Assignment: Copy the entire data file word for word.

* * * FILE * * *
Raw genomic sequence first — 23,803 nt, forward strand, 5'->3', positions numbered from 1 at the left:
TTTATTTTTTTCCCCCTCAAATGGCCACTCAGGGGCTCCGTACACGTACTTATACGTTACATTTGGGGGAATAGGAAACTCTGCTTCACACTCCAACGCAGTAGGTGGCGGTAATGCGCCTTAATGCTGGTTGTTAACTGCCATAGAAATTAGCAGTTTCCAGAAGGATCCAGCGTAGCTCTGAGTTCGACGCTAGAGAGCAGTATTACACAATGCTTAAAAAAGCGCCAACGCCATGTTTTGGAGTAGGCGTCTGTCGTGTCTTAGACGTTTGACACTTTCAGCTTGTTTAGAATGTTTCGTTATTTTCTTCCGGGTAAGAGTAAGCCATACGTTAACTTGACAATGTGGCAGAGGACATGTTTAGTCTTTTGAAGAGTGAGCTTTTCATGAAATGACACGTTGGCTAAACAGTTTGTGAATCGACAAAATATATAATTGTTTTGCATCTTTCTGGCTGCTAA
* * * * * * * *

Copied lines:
Raw genomic sequence first — 23,803 nt, forward strand, 5'->3', positions numbered from 1 at the left:
TTTATTTTTTTCCCCCTCAAATGGCCACTCAGGGGCTCCGTACACGTACTTATACGTTACATTTGGGGGAATAGGAAACTCTGCTTCACACTCCAACGCAGTAGGTGGCGGTAATGCGCCTTAATGCTGGTTGTTAACTGCCATAGAAATTAGCAGTTTCCAGAAGGATCCAGCGTAGCTCTGAGTTCGACGCTAGAGAGCAGTATTACACAATGCTTAAAAAAGCGCCAACGCCATGTTTTGGAGTAGGCGTCTGTCGTGTCTTAGACGTTTGACACTTTCAGCTTGTTTAGAATGTTTCGTTATTTTCTTCCGGGTAAGAGTAAGCCATACGTTAACTTGACAATGTGGCAGAGGACATGTTTAGTCTTTTGAAGAGTGAGCTTTTCATGAAATGACACGTTGGCTAAACAGTTTGTGAATCGACAAAATATATAATTGTTTTGCATCTTTCTGGCTGCTAA